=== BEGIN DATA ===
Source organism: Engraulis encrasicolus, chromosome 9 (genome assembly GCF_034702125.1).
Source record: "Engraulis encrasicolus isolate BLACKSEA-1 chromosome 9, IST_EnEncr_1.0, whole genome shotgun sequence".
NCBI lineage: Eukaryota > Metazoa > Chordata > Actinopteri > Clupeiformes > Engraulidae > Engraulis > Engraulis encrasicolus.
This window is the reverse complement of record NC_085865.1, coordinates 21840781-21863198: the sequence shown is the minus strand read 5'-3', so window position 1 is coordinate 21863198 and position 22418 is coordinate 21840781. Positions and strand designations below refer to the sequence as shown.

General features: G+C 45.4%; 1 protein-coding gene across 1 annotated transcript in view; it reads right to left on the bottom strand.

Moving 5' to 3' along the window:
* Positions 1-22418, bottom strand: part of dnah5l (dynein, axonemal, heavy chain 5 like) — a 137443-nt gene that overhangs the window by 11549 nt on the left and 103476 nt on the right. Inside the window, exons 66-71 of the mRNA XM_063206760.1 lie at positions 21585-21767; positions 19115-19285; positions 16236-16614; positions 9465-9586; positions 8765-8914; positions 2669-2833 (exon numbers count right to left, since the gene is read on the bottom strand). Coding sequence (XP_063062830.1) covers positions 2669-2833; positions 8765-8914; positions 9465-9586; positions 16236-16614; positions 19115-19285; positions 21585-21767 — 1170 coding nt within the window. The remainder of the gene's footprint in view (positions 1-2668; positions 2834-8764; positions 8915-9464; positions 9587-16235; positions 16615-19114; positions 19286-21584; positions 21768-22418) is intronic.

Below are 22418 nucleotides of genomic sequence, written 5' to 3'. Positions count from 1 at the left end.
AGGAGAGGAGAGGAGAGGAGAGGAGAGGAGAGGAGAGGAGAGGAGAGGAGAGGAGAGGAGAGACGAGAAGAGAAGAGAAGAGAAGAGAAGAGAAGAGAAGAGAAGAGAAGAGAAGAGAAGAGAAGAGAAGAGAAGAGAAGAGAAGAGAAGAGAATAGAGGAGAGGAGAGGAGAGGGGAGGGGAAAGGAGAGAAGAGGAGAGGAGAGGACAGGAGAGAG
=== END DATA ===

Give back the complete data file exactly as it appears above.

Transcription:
Source organism: Engraulis encrasicolus, chromosome 9 (genome assembly GCF_034702125.1).
Source record: "Engraulis encrasicolus isolate BLACKSEA-1 chromosome 9, IST_EnEncr_1.0, whole genome shotgun sequence".
NCBI lineage: Eukaryota > Metazoa > Chordata > Actinopteri > Clupeiformes > Engraulidae > Engraulis > Engraulis encrasicolus.
This window is the reverse complement of record NC_085865.1, coordinates 21840781-21863198: the sequence shown is the minus strand read 5'-3', so window position 1 is coordinate 21863198 and position 22418 is coordinate 21840781. Positions and strand designations below refer to the sequence as shown.

General features: G+C 45.4%; 1 protein-coding gene across 1 annotated transcript in view; it reads right to left on the bottom strand.

Moving 5' to 3' along the window:
* Positions 1-22418, bottom strand: part of dnah5l (dynein, axonemal, heavy chain 5 like) — a 137443-nt gene that overhangs the window by 11549 nt on the left and 103476 nt on the right. Inside the window, exons 66-71 of the mRNA XM_063206760.1 lie at positions 21585-21767; positions 19115-19285; positions 16236-16614; positions 9465-9586; positions 8765-8914; positions 2669-2833 (exon numbers count right to left, since the gene is read on the bottom strand). Coding sequence (XP_063062830.1) covers positions 2669-2833; positions 8765-8914; positions 9465-9586; positions 16236-16614; positions 19115-19285; positions 21585-21767 — 1170 coding nt within the window. The remainder of the gene's footprint in view (positions 1-2668; positions 2834-8764; positions 8915-9464; positions 9587-16235; positions 16615-19114; positions 19286-21584; positions 21768-22418) is intronic.

Below are 22418 nucleotides of genomic sequence, written 5' to 3'. Positions count from 1 at the left end.
AGGAGAGGAGAGGAGAGGAGAGGAGAGGAGAGGAGAGGAGAGGAGAGGAGAGGAGAGGAGAGACGAGAAGAGAAGAGAAGAGAAGAGAAGAGAAGAGAAGAGAAGAGAAGAGAAGAGAAGAGAAGAGAAGAGAAGAGAAGAGAAGAGAAGAGAATAGAGGAGAGGAGAGGAGAGGGGAGGGGAAAGGAGAGAAGAGGAGAGGAGAGGACAGGAGAGAG